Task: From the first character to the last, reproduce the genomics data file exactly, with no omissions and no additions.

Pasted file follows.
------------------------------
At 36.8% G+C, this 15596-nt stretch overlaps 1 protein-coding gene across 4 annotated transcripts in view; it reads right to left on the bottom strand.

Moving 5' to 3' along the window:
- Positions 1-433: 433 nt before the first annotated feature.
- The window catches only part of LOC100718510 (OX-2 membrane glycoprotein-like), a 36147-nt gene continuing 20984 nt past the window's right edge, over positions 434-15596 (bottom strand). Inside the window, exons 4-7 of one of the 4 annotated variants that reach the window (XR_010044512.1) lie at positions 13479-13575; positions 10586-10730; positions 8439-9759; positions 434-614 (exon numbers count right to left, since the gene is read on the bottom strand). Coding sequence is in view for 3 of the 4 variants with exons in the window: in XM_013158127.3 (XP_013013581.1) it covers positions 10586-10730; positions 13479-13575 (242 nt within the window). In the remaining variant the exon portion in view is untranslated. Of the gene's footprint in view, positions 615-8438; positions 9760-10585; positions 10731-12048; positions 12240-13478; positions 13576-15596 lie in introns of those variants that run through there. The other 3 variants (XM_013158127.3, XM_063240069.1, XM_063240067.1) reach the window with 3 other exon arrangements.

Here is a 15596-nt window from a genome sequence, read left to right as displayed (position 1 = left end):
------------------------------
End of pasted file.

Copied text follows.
At 36.8% G+C, this 15596-nt stretch overlaps 1 protein-coding gene across 4 annotated transcripts in view; it reads right to left on the bottom strand.

Moving 5' to 3' along the window:
- Positions 1-433: 433 nt before the first annotated feature.
- The window catches only part of LOC100718510 (OX-2 membrane glycoprotein-like), a 36147-nt gene continuing 20984 nt past the window's right edge, over positions 434-15596 (bottom strand). Inside the window, exons 4-7 of one of the 4 annotated variants that reach the window (XR_010044512.1) lie at positions 13479-13575; positions 10586-10730; positions 8439-9759; positions 434-614 (exon numbers count right to left, since the gene is read on the bottom strand). Coding sequence is in view for 3 of the 4 variants with exons in the window: in XM_013158127.3 (XP_013013581.1) it covers positions 10586-10730; positions 13479-13575 (242 nt within the window). In the remaining variant the exon portion in view is untranslated. Of the gene's footprint in view, positions 615-8438; positions 9760-10585; positions 10731-12048; positions 12240-13478; positions 13576-15596 lie in introns of those variants that run through there. The other 3 variants (XM_013158127.3, XM_063240069.1, XM_063240067.1) reach the window with 3 other exon arrangements.

Here is a 15596-nt window from a genome sequence, read left to right as displayed (position 1 = left end):